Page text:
Emcees Kiva Wilson and Sara Sperling did an amazing job of keeping the conference moving, while the dark intimacy of the Castro Theatre was punctuated only by the illuminated phone screens, trying to capture some of the power that lit up the stage. The Summit’s specially designed app came in especially handy, and created a way to connect and curate digital content. After the first round of speakers I lined up to get my book signed by Edie. Meeting her and Robbie Kaplan was definitely the highlight of my weekend.
The morning sessions took us through until noon, after which the crowd broke for several different lunch options. The committed stayed in the Castro, and I was lucky and honored to be able to present an ignite talk, which is a short, five minute presentation on the big stage, while others enjoyed events focused on space, the internet of things, art, technology, career growth and more. After my talk, I took the opportunity to take a walk around the Castro, and the area had become awash in signature blue lanyards flapping in the breeze. Over 1,700 of us were taking over the area, and we were seemingly everywhere! Walking down the street, I was enthusiastically greeted by fellow attendees, something that is not unusual at all for LWT. In fact, one of the most impressive tenets of the summit is how welcoming and genuinely community minded the attendees are. We headed back into the dark theatre for the rest of the afternoon, which featured a diverse set of presentations, including a pitch contest, a talk on overcoming imposter syndrome, and a fantastic presentation by actual lesbian rocket scientist Joy Dunn about her work with SpaceX.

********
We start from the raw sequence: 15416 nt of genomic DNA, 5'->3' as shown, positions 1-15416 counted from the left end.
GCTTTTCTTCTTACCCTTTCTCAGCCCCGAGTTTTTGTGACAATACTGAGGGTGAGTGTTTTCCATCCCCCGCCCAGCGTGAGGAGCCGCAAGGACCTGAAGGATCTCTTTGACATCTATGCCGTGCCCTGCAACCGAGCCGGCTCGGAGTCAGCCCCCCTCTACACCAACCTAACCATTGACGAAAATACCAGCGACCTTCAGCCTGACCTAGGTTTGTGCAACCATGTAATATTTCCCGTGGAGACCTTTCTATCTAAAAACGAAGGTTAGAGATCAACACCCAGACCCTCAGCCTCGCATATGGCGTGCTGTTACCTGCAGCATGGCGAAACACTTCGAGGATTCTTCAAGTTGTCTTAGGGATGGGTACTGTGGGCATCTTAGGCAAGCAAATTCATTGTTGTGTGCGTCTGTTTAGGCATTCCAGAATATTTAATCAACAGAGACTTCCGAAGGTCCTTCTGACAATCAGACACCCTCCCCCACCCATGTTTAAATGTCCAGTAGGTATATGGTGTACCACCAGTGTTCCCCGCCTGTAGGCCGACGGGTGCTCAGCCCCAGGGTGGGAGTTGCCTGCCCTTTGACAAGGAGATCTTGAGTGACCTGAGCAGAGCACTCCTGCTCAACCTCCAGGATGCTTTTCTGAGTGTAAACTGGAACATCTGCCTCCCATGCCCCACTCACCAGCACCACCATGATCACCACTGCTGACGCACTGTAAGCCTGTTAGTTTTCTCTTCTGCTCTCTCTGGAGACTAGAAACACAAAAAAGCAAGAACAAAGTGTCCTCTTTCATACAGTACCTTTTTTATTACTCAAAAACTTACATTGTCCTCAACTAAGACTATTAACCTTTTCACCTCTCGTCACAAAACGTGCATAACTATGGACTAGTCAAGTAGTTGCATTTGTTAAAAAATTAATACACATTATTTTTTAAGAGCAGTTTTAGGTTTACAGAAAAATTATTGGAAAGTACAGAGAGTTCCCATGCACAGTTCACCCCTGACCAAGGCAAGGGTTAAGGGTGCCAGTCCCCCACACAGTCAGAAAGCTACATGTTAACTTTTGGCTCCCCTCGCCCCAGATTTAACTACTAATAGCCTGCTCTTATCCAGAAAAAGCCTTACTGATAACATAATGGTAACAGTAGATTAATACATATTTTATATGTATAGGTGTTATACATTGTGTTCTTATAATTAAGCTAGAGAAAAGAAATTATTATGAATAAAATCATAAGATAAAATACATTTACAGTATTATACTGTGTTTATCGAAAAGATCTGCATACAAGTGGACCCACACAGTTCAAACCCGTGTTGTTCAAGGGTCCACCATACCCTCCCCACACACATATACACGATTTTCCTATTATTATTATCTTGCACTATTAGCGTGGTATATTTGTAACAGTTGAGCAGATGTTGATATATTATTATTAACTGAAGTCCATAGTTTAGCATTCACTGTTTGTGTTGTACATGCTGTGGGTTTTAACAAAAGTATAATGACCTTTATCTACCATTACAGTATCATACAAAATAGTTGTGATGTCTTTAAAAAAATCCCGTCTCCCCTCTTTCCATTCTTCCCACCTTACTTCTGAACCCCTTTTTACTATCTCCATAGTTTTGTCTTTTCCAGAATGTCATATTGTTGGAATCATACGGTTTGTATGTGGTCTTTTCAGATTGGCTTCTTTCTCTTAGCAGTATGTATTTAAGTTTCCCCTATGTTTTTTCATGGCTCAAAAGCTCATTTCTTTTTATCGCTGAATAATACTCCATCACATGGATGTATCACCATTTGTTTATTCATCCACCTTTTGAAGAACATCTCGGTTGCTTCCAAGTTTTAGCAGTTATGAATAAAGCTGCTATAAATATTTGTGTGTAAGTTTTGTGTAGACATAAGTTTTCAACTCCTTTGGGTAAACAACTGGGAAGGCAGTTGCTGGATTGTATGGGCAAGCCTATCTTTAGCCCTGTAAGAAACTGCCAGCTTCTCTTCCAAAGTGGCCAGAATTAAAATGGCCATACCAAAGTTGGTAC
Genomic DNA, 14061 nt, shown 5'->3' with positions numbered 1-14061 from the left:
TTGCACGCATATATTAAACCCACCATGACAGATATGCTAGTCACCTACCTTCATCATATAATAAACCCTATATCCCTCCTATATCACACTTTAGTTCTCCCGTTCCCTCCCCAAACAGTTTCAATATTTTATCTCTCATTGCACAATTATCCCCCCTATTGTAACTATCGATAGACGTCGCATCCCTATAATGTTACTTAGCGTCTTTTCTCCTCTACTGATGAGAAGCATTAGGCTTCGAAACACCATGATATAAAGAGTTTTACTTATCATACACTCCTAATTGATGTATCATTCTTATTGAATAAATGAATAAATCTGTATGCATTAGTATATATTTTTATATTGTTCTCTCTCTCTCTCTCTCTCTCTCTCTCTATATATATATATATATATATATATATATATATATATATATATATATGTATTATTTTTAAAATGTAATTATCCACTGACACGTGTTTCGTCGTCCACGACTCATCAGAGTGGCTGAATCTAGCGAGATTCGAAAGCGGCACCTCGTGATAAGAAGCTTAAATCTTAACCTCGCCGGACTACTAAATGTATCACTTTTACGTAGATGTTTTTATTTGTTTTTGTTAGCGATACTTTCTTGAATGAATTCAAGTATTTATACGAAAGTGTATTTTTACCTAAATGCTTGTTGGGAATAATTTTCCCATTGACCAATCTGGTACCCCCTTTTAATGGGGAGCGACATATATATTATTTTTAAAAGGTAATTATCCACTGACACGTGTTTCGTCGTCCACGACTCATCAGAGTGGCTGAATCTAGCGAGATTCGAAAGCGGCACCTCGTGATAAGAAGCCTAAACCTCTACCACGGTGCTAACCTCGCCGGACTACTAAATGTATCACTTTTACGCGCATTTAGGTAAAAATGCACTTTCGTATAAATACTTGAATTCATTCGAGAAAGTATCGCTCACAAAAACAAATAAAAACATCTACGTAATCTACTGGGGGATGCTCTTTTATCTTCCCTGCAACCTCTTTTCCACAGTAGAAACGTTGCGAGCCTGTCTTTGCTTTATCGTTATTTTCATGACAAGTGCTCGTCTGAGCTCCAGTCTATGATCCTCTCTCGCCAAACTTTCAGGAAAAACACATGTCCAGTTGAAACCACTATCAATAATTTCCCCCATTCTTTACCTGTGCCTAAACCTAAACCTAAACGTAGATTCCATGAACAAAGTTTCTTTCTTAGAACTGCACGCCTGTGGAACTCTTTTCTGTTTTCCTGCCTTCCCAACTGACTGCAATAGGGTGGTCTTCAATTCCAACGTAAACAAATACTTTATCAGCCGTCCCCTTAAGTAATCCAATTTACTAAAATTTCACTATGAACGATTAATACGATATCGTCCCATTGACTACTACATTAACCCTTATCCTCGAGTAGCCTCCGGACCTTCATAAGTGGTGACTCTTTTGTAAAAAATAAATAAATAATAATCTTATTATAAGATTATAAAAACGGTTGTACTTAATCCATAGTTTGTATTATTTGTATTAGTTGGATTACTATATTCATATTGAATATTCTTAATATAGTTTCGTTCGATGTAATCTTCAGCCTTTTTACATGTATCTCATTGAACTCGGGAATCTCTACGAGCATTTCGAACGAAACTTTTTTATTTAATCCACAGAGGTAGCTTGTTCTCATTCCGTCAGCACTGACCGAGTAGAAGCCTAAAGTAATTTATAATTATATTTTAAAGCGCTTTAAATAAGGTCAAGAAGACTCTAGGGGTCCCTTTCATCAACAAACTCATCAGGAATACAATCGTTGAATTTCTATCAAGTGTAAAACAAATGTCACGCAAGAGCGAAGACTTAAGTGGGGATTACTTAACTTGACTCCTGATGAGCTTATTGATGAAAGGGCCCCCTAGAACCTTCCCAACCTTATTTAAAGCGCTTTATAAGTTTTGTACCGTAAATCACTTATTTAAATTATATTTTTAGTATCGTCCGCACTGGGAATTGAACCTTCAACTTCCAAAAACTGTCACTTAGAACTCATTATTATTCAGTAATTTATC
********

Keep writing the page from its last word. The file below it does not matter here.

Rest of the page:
As the day wore on, the presentations became more complex and moving, such as a amazing presentation on the implicit racism of mobile phone hardware, presented by the articulate and persuasive Samala, and the panel on leveraging your personal advantages, presented by Lisa Davis of Citigroup - it was her line on celebrating being memorable that had Twitter all fired up.
By the time we reached the evening keynote interview with straight-talker Kara Swisher of Re/Code and the closing words by Leanne Pittsford, the atmosphere had become positively electric - the stories presented on stage were so powerful and the atmosphere so charged, the cheers that punctuated the talks were so genuine, the calls for inclusion of women of color of transgender people were so relevant, so close still the struggle that so many of the speakers touched upon. It became very clear that you should never underestimate the power of a group as committed and focused as people who have been deprived of community.